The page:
The Dry Season in Burundi – Time to Celebrate! I of III (The Poor)

As the dry season ingratiates itself with us here in central Africa, it is time to revisit several posts about marriages and related celebrations that are held during this season in Burundi.

Below is the first of three blogs, on poor – middling – and richer folk and their celebrations and activities that are organized during the dry season.  Though it is to be stressed, that ‘poor’ in the context here, in the rural village, is relatively well off.

Tarsus and his bride with his good friend just after their wedding in Bujumbura Rural.  Being serious in ceremonial photos is necessary.

Tarsus (right) and his bride with his good friend and his bride just after their wedding in Bujumbura Rural. Being serious in ceremonial photos is necessary.  Tarsus told me that wearing sunglasses added a touch of celebration to the wedding, as did the white cotton gloves of the men.

DIANABUJA'S BLOG: Africa, The Middle East, Agriculture, History and Culture

Watusi cattle in the Thoiry zoo. Image via Wikipedia

Recipe at the end of this blot > sautéed Ndagala (whitebait) in tomato sauce.

July and August are the months of engagements and marriages in Burundi and these are almost always accompanied by feasts that are as lavish as the families can organize.

This is the first of 3 blogs on the topic and a celebratory recipe will be given at the end of the blogs.

Why July and August?  First, we have  two ‘seasons’ – wet and dry.  Temperatures vary more between night and day than they do between wet and dry seasons, although there is higher humidity during the rainy months, from mid-September through May or June, than there is during the dry season, from approximately June through September.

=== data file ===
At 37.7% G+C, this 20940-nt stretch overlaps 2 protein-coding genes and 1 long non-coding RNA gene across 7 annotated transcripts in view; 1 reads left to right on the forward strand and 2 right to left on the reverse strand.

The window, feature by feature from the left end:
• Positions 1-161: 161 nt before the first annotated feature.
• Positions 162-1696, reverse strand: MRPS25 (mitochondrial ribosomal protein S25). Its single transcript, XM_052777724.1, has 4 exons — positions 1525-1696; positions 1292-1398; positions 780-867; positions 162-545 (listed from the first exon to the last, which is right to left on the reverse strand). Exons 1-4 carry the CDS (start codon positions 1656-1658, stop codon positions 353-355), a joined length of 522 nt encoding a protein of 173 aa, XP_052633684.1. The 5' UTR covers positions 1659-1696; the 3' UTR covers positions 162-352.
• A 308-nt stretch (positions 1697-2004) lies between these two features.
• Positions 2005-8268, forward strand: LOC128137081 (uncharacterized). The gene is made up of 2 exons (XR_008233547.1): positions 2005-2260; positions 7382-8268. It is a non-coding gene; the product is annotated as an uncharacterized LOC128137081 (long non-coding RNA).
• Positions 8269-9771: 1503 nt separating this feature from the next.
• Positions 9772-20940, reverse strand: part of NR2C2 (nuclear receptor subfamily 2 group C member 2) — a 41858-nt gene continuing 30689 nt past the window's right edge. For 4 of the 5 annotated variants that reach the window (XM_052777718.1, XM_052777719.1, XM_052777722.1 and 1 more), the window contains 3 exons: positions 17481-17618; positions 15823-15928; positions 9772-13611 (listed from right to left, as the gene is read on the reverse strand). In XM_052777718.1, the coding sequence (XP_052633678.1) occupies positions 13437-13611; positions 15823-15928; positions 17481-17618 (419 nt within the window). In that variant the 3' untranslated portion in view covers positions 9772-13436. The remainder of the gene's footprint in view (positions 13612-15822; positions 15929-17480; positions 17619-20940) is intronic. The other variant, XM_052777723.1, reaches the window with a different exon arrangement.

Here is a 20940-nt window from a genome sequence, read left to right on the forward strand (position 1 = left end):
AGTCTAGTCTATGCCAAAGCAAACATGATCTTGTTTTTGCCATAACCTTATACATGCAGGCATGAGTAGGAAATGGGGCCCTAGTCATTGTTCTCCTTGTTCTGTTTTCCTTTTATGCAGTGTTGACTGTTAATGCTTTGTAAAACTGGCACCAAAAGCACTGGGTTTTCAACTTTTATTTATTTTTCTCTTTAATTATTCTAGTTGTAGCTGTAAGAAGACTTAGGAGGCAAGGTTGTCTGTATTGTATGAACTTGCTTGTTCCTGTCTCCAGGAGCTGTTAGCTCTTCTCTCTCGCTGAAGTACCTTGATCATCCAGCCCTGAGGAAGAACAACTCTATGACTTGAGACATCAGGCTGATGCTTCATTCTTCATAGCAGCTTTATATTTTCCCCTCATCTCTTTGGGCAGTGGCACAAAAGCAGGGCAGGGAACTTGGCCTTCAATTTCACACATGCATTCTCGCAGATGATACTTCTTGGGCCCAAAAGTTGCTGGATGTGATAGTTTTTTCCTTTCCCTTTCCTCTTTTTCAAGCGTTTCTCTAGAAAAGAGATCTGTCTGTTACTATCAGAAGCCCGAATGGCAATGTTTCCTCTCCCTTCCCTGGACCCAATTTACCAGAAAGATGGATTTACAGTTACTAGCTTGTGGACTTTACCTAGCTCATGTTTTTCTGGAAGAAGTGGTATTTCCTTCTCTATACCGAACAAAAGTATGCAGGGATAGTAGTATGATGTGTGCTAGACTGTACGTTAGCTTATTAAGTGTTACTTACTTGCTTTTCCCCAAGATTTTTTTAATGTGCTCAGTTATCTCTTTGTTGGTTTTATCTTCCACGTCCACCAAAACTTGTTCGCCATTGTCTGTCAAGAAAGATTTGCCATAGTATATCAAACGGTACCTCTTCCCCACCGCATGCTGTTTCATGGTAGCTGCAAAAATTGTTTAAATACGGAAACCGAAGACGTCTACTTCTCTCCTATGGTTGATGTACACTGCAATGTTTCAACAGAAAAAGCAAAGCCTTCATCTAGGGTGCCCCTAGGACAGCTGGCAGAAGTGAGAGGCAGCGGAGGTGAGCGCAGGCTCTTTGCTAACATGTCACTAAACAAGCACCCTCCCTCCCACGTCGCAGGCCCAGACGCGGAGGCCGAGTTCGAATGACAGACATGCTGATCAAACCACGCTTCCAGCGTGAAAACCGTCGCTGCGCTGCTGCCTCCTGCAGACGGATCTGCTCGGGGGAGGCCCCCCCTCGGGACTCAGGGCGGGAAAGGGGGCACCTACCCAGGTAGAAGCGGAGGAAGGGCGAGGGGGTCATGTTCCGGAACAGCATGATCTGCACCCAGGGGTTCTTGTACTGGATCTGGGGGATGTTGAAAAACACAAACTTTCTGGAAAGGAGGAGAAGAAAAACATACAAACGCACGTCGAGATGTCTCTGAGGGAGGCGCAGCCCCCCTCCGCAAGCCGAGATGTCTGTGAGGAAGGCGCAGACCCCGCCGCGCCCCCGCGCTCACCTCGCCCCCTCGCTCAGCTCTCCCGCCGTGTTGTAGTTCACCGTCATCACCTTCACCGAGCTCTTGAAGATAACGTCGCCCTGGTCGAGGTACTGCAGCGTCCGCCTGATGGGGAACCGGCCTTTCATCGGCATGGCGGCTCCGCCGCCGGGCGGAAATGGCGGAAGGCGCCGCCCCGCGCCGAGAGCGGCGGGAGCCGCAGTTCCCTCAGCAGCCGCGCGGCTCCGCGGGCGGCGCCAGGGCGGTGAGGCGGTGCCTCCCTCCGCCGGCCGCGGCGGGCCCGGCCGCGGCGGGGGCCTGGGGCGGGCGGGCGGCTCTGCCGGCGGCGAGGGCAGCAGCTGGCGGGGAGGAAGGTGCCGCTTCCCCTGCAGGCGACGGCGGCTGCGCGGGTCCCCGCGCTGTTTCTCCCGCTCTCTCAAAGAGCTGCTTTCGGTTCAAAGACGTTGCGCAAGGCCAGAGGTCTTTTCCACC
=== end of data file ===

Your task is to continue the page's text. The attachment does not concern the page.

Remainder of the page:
In the middle of the rainy season – December/January – there is also a ‘little’ dry season, following which certain crops can be planted. …

View original post 1,471 more words

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About dianabuja

With a group of BaTwa (pygmy) women potters, with whom we've worked to enhance production and sales of their wonderful pots - fantastic for cooking and serving. To see the 2 blogs on this work enter 'batwa pots' into the search engine located just above this picture. Blog entries throughout this site are about Africa, as well as about the Middle East and life in general - reflecting over 35 years of work and research in Africa and the Middle East – Come and join me!
This entry was posted in Africa-Central, Beer, Burundi, Feasts, Food, Living here, Recipes, Social Life, Weddings and tagged , , , , , , , , . Bookmark the permalink.

2 Responses to The Dry Season in Burundi – Time to Celebrate! I of III (The Poor)

  1. Pingback: The Dry Season in Burundi – Time to Celebrate! II of III (Rural Notables – An Engagement) | DIANABUJA'S BLOG: Africa, The Middle East, Agriculture, History and Culture

  2. Pingback: The Dry Season in Burundi – Time to Celebrate! II of III (Rural Notables – An Engagement, Pt.i) | DIANABUJA'S BLOG: Africa, The Middle East, Agriculture, History and Culture

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